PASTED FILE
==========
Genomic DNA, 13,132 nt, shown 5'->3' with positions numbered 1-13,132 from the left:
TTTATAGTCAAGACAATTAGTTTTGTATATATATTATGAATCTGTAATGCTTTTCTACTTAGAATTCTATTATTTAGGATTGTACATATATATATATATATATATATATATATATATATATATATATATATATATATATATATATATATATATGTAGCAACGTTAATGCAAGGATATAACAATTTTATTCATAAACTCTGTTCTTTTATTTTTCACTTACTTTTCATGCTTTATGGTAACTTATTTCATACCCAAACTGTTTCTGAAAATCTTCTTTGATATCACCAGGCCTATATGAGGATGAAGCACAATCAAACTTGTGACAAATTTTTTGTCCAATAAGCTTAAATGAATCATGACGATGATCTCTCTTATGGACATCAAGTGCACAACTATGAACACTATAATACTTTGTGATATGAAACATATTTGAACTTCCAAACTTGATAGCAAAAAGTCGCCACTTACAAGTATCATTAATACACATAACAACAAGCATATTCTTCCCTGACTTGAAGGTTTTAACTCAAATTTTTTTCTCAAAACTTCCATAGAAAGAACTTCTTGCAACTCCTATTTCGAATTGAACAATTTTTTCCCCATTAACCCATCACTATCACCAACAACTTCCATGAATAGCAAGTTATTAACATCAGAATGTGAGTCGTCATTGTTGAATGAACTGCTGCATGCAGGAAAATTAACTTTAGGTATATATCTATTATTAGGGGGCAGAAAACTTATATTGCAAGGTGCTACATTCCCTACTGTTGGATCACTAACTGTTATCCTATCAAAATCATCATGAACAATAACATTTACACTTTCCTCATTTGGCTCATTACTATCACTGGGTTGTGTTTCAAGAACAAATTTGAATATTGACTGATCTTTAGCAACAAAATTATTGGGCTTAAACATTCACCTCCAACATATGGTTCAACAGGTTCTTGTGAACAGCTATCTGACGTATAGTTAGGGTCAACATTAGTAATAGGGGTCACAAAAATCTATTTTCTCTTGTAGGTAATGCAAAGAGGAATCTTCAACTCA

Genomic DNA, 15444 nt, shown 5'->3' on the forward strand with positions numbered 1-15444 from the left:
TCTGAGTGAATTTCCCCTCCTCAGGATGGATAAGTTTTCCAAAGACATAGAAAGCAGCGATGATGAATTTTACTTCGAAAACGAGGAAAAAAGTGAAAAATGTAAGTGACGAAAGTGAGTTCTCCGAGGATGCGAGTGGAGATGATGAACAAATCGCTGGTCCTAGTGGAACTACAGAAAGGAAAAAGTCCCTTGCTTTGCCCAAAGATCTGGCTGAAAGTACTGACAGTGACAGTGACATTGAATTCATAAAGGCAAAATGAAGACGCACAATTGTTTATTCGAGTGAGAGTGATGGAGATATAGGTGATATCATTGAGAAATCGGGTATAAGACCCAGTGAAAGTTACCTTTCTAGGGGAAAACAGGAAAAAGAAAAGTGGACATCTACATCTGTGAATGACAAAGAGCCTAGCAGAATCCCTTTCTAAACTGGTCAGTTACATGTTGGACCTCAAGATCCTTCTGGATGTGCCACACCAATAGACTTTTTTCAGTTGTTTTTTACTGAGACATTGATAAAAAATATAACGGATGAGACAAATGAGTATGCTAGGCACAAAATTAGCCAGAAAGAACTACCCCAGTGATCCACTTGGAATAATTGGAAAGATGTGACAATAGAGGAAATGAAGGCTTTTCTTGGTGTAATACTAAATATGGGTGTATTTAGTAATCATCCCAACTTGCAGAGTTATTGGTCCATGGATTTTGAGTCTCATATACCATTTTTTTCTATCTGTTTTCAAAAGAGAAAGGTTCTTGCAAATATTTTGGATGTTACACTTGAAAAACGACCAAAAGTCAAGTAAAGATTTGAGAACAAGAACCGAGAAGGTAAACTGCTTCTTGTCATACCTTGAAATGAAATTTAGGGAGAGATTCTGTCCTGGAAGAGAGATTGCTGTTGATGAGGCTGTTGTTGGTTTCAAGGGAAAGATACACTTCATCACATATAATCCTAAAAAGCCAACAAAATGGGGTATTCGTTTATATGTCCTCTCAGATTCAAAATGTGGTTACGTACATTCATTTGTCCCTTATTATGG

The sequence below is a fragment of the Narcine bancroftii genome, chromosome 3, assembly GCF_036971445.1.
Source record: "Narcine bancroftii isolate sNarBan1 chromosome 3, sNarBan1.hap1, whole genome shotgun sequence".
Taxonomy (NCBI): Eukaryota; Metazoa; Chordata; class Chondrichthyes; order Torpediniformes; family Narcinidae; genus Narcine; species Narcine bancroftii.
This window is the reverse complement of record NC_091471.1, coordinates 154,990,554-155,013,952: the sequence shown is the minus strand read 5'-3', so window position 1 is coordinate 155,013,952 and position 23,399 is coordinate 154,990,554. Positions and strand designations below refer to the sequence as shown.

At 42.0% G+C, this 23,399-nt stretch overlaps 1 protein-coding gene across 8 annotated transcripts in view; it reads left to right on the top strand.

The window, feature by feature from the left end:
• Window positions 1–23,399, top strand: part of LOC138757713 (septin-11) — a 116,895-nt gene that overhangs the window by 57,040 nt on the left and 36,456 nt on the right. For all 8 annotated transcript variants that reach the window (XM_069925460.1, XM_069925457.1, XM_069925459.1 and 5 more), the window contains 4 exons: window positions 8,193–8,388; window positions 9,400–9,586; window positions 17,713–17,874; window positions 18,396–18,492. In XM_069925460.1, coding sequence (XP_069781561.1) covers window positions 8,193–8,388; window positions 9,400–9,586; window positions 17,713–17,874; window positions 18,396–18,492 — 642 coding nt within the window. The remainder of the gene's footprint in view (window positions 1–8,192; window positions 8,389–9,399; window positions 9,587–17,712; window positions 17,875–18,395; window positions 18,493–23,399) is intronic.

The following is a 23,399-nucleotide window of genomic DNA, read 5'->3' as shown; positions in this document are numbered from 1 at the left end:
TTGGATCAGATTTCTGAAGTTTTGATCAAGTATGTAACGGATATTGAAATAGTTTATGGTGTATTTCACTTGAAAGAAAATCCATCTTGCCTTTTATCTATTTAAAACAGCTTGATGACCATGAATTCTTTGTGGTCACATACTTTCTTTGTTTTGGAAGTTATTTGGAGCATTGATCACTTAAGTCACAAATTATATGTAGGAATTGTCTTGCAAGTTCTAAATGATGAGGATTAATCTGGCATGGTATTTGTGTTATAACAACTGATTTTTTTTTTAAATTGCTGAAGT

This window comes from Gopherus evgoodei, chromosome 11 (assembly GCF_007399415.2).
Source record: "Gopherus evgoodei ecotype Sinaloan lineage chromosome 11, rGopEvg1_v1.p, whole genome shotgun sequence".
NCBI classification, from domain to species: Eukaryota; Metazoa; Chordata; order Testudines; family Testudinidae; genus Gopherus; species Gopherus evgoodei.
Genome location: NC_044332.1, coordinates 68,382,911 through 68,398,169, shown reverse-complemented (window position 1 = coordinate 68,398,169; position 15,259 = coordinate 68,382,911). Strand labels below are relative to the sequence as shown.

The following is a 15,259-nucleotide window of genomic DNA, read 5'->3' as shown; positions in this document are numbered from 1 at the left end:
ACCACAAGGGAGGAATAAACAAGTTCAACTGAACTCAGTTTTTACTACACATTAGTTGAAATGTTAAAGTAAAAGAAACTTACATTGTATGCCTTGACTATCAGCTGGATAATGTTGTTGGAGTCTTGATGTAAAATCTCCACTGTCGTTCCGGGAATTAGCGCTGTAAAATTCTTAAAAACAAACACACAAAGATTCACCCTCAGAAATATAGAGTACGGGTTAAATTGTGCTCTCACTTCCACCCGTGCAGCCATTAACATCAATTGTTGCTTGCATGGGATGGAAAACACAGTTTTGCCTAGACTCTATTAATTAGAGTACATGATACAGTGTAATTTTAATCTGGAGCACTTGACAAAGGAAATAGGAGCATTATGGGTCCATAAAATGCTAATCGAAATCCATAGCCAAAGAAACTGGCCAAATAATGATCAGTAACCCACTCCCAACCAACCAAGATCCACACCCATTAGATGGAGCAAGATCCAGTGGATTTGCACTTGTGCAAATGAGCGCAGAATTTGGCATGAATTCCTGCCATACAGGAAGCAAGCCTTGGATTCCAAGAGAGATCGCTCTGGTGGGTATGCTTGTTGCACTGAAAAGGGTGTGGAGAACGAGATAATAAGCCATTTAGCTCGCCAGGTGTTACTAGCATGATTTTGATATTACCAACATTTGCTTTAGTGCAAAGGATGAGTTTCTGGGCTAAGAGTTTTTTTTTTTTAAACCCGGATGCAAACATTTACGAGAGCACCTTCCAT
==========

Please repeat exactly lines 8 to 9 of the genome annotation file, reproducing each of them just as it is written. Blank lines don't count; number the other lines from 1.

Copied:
This window is the reverse complement of record NC_091471.1, coordinates 154,990,554-155,013,952: the sequence shown is the minus strand read 5'-3', so window position 1 is coordinate 155,013,952 and position 23,399 is coordinate 154,990,554. Positions and strand designations below refer to the sequence as shown.

At 42.0% G+C, this 23,399-nt stretch overlaps 1 protein-coding gene across 8 annotated transcripts in view; it reads left to right on the top strand.